Keeping bees can be a very fun and engaging hobby or even a source of income for those that are willing to deal with the hard work and heavy lifting involved. However, due to the newly introduced varroa mite bees cannot survive on their own anymore. And while there have been serious efforts put into breeding varroa resistant breeds none of those are yet available on a larger scale. That means that any beehive that is not treated twice a year is nearly guaranteed die within the first two years.

So, when keeping bees, treating them (even beyond the breakdown of the supply chain) is a must. Luckily, a multitude of treatments, which either utilize synthetic pesticides or organic acids are available. However, if the supply chain would break down these treatments would likely become very scarce very soon.

Also, you need quite a bit of gear to successfully keep bees, all that stuff takes a lot of storage space and costs money (that could be invested in more emergency supplies).

Another severe disease that has to be managed is the so-called American Foulbrood. And no, it does not originate from there. I don’t want to get into too much detail here but in a nutshell, it is a bacterial disease that will eventually kill off a beehive, and then spread to other hives. The bacteria form very resilient spores, so antibiotics will not work. Nothing you can do about it.

It is so bad that there are serious legislations in place in most countries, including New Zealand.

Here, regular checks for it are mandatory and the “treatment” is the killing of all infected hives and burning them in a pit, including all the hive ware.

During a severe disaster obviously the situation gets worse, even if you have the health of your own hives under control. Most beehives are from commercial operations that manage hundreds if not thousands of beehives, and thus have a correspondingly high consumption of treatments. It is doubtful that they will have enough doses stored to even last them a year. Also keeping bees (especially commercially) requires the transport of hundreds of heavy boxes, which will be impossible if the supply chain breaks down and gasoline becomes scarce.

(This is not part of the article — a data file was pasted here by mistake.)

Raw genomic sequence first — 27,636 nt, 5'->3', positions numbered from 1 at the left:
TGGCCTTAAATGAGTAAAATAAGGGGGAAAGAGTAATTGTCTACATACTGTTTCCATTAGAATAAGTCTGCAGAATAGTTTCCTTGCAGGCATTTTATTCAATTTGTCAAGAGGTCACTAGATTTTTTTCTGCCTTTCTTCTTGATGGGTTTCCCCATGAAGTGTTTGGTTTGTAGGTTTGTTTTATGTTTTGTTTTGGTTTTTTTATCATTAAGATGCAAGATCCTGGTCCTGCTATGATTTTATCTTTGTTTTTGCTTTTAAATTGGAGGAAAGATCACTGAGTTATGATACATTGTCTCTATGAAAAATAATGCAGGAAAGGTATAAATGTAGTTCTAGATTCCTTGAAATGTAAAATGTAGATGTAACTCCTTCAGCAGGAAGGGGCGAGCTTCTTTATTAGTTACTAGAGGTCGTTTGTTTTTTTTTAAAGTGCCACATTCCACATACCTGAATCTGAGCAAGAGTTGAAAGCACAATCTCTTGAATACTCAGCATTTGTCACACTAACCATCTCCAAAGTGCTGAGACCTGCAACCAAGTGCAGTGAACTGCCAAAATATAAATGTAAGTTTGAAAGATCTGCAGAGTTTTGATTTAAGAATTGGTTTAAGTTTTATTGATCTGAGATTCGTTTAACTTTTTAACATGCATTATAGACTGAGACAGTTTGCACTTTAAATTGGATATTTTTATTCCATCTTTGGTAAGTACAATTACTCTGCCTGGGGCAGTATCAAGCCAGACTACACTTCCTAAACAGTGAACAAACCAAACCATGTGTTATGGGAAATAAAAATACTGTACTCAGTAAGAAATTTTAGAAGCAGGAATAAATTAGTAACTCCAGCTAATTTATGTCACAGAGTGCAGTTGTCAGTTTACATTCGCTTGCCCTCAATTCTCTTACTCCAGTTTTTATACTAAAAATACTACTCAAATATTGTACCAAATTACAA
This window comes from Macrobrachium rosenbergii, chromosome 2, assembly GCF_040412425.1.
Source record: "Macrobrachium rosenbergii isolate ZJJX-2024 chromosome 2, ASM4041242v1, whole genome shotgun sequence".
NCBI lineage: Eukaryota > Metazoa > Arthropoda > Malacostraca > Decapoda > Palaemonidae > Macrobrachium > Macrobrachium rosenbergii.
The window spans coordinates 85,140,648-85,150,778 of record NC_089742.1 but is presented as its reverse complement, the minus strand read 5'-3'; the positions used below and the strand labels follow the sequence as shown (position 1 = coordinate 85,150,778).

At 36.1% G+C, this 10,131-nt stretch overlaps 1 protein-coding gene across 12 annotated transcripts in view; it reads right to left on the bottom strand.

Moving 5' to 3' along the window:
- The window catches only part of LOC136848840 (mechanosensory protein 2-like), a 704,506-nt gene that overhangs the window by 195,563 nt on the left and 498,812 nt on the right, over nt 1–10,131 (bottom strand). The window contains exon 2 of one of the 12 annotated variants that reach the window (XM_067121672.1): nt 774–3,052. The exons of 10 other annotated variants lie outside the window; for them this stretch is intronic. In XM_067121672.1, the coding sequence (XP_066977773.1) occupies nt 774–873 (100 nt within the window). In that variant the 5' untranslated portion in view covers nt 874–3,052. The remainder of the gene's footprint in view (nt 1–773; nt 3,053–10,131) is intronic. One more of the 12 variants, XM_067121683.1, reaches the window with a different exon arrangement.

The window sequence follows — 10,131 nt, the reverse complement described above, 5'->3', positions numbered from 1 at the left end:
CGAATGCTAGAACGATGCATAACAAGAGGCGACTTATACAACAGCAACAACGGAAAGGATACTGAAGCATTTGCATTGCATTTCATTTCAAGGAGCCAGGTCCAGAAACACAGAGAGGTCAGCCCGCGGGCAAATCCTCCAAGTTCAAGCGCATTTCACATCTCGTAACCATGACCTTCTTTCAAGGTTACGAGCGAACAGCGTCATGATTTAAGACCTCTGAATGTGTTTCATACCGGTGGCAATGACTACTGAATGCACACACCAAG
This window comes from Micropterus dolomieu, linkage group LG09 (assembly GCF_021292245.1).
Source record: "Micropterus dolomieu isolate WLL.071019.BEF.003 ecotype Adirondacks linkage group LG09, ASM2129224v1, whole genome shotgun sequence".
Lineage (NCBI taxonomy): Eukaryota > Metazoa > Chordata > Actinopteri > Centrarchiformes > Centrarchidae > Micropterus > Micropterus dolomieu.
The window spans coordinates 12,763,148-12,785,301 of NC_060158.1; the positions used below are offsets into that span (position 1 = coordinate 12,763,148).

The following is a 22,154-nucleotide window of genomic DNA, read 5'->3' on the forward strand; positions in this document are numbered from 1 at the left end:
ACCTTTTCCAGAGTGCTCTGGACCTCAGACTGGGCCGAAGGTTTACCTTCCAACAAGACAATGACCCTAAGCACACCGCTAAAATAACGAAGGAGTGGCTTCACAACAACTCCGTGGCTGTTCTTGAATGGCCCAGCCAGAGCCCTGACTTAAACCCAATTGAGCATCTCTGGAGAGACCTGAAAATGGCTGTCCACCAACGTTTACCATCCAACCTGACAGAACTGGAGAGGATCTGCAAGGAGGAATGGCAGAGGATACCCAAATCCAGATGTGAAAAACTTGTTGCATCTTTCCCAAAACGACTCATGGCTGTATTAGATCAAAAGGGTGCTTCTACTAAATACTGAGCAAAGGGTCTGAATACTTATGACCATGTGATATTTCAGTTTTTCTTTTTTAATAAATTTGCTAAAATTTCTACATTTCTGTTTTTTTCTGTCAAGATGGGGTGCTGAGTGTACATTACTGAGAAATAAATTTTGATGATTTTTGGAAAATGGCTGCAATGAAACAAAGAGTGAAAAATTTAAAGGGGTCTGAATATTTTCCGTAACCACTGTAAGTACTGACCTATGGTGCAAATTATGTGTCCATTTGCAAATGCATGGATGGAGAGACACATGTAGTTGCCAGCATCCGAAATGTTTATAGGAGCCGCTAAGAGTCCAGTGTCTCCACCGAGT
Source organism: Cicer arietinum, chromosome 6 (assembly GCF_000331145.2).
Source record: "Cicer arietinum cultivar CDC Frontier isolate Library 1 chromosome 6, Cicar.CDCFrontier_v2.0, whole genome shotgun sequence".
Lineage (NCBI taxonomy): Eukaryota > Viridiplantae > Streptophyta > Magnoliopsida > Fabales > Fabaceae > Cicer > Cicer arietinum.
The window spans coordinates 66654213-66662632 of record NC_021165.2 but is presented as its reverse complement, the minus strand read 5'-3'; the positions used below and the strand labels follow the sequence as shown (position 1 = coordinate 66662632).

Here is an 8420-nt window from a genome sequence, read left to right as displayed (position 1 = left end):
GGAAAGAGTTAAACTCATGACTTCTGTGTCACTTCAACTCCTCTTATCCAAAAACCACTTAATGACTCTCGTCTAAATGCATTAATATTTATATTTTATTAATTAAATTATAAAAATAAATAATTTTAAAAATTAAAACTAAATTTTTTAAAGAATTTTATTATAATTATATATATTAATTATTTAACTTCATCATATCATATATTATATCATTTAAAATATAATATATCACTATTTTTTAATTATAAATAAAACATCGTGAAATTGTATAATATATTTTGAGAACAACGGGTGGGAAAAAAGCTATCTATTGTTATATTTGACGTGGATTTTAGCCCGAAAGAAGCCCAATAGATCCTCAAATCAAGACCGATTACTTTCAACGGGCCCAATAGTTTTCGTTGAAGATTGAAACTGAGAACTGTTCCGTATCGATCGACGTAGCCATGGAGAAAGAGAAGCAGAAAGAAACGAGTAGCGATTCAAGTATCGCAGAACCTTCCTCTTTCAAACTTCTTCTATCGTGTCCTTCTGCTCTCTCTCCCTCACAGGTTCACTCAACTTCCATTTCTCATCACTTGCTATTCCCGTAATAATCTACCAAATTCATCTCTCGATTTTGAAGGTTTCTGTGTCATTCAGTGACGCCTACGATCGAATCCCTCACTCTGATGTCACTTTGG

Thus, it is safe to assume that as soon as a widespread disaster would take out the supply chain there would be thousands of beehives that suddenly are not managed anymore. Eventually nearly all of them would succumb to varroa or AFB. This increases the likelihood that those diseases are spread further, as dying beehives often get “visited” from robbing bees from other hives that are still strong. These robber bees then spread the disease to their hive.

So, if you are a beekeeper and want to be prepared for such a scenario, having enough doses stored might be a good idea. Keep in mind that certain treatments have different shelf lives, and make sure to use the oldest ones first. Also make sure you have at least 2 types of treatments stored as you are supposed to alternate them. Varroa mites quickly adapt to treatments and can become resistant to them. In any case be prepared to have increased losses.

Feeding bees

Bees do store honey simply as their food source to get them through winter, when there are no blossoms. Beekeepers that take away all or most of a beehives honey then have to feed sugar syrup to the bees as a replacement. This works perfectly fine, but in a scenario where supplies are scarce so will be sugar. Luckily during a good year, a strong hive will forage more honey than it would need, thus you will be able to just harvest the excess.

Our own emergency stores include big amounts of sugar as it is cheap and long-lasting. During prolonged supply chain disruptions, we would thus be able to feed our beehives if this ever was necessary.